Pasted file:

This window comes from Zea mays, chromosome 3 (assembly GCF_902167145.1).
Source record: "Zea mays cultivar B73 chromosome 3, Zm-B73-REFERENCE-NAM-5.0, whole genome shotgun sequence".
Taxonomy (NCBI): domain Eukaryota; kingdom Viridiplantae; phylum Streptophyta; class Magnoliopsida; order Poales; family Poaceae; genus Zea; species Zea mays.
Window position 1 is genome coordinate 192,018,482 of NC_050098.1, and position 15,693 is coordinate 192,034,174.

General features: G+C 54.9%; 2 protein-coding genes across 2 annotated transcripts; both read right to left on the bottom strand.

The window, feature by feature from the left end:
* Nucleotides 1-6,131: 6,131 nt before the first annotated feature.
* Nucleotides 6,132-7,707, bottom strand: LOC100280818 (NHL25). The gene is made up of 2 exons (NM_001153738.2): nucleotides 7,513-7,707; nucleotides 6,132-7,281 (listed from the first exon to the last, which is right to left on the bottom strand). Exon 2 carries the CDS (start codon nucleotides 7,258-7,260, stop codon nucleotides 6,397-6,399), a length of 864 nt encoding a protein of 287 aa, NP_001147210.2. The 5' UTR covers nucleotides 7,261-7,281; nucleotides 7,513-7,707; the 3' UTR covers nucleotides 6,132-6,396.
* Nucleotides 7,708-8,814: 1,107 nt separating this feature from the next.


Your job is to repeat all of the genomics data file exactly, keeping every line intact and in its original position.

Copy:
This window comes from Zea mays, chromosome 3 (assembly GCF_902167145.1).
Source record: "Zea mays cultivar B73 chromosome 3, Zm-B73-REFERENCE-NAM-5.0, whole genome shotgun sequence".
Taxonomy (NCBI): domain Eukaryota; kingdom Viridiplantae; phylum Streptophyta; class Magnoliopsida; order Poales; family Poaceae; genus Zea; species Zea mays.
Window position 1 is genome coordinate 192,018,482 of NC_050098.1, and position 15,693 is coordinate 192,034,174.

General features: G+C 54.9%; 2 protein-coding genes across 2 annotated transcripts; both read right to left on the bottom strand.

The window, feature by feature from the left end:
* Nucleotides 1-6,131: 6,131 nt before the first annotated feature.
* Nucleotides 6,132-7,707, bottom strand: LOC100280818 (NHL25). The gene is made up of 2 exons (NM_001153738.2): nucleotides 7,513-7,707; nucleotides 6,132-7,281 (listed from the first exon to the last, which is right to left on the bottom strand). Exon 2 carries the CDS (start codon nucleotides 7,258-7,260, stop codon nucleotides 6,397-6,399), a length of 864 nt encoding a protein of 287 aa, NP_001147210.2. The 5' UTR covers nucleotides 7,261-7,281; nucleotides 7,513-7,707; the 3' UTR covers nucleotides 6,132-6,396.
* Nucleotides 7,708-8,814: 1,107 nt separating this feature from the next.